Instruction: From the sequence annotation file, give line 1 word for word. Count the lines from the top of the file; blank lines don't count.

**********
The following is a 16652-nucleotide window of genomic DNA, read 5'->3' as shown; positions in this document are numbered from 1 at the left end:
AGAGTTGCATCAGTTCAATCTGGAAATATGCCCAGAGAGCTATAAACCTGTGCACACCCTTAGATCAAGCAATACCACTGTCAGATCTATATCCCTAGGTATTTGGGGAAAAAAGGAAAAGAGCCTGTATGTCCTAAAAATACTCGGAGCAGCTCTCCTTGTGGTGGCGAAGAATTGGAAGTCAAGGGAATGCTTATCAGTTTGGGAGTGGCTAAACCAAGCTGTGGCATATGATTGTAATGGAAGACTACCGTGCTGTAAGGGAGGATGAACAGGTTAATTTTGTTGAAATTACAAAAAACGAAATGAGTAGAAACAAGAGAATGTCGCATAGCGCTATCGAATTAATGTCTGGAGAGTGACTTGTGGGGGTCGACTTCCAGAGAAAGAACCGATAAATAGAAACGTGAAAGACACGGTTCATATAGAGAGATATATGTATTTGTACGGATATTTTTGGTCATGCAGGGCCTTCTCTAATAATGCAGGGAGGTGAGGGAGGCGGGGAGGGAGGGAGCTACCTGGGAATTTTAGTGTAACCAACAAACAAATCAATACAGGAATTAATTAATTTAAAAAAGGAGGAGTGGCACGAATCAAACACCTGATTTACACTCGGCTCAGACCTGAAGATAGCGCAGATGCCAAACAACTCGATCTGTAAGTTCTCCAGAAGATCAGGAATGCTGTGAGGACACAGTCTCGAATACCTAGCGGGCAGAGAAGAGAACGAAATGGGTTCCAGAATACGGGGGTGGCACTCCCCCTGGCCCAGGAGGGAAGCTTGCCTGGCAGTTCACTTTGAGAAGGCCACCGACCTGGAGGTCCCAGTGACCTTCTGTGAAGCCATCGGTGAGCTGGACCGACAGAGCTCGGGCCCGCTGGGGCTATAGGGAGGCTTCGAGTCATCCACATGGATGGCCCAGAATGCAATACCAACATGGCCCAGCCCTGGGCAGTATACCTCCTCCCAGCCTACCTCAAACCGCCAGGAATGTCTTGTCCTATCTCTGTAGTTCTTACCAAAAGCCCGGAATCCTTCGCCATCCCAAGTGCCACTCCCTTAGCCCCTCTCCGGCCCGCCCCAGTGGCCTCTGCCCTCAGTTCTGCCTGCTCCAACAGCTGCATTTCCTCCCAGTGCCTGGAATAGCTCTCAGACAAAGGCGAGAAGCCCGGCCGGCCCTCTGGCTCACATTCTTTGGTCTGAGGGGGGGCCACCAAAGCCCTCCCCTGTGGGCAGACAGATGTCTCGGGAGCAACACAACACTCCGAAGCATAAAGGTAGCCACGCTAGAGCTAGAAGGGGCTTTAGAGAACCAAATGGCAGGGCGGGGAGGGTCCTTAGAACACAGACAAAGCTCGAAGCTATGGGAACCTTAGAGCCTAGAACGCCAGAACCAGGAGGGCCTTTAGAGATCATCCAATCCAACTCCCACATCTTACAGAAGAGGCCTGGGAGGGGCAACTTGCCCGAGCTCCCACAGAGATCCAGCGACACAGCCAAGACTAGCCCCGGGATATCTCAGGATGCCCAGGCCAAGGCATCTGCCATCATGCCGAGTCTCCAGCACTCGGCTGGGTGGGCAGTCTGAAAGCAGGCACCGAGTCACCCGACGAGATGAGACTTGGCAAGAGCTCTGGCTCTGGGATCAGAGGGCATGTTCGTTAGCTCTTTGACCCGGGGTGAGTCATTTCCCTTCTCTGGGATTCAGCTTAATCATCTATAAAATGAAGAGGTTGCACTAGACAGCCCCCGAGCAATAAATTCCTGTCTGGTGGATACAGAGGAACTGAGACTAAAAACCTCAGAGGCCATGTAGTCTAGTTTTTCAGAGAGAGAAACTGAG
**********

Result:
The following is a 16652-nucleotide window of genomic DNA, read 5'->3' as shown; positions in this document are numbered from 1 at the left end: